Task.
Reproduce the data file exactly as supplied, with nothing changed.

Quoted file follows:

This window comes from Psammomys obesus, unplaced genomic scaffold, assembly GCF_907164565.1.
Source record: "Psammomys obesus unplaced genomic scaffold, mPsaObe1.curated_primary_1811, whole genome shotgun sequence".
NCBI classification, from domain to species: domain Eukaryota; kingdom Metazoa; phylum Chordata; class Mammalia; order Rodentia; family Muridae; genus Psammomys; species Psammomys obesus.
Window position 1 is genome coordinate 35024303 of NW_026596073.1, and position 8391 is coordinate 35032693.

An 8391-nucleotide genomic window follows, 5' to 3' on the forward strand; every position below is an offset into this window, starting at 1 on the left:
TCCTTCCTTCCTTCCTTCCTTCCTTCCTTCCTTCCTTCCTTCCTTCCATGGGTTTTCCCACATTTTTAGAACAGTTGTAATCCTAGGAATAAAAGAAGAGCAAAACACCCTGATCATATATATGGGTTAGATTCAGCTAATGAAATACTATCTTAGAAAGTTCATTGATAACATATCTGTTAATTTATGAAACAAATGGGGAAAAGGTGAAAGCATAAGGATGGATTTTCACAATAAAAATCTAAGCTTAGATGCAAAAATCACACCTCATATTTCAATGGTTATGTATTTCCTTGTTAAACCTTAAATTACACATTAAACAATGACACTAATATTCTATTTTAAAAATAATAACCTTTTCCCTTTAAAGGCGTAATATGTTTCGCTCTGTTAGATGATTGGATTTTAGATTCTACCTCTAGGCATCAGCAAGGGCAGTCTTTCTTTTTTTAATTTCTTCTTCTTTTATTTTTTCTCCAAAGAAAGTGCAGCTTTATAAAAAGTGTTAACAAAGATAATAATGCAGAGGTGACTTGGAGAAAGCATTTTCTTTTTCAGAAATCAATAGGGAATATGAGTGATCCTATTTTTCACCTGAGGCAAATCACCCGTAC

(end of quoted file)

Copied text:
This window comes from Psammomys obesus, unplaced genomic scaffold, assembly GCF_907164565.1.
Source record: "Psammomys obesus unplaced genomic scaffold, mPsaObe1.curated_primary_1811, whole genome shotgun sequence".
NCBI classification, from domain to species: domain Eukaryota; kingdom Metazoa; phylum Chordata; class Mammalia; order Rodentia; family Muridae; genus Psammomys; species Psammomys obesus.
Window position 1 is genome coordinate 35024303 of NW_026596073.1, and position 8391 is coordinate 35032693.

An 8391-nucleotide genomic window follows, 5' to 3' on the forward strand; every position below is an offset into this window, starting at 1 on the left:
TCCTTCCTTCCTTCCTTCCTTCCTTCCTTCCTTCCTTCCTTCCTTCCATGGGTTTTCCCACATTTTTAGAACAGTTGTAATCCTAGGAATAAAAGAAGAGCAAAACACCCTGATCATATATATGGGTTAGATTCAGCTAATGAAATACTATCTTAGAAAGTTCATTGATAACATATCTGTTAATTTATGAAACAAATGGGGAAAAGGTGAAAGCATAAGGATGGATTTTCACAATAAAAATCTAAGCTTAGATGCAAAAATCACACCTCATATTTCAATGGTTATGTATTTCCTTGTTAAACCTTAAATTACACATTAAACAATGACACTAATATTCTATTTTAAAAATAATAACCTTTTCCCTTTAAAGGCGTAATATGTTTCGCTCTGTTAGATGATTGGATTTTAGATTCTACCTCTAGGCATCAGCAAGGGCAGTCTTTCTTTTTTTAATTTCTTCTTCTTTTATTTTTTCTCCAAAGAAAGTGCAGCTTTATAAAAAGTGTTAACAAAGATAATAATGCAGAGGTGACTTGGAGAAAGCATTTTCTTTTTCAGAAATCAATAGGGAATATGAGTGATCCTATTTTTCACCTGAGGCAAATCACCCGTAC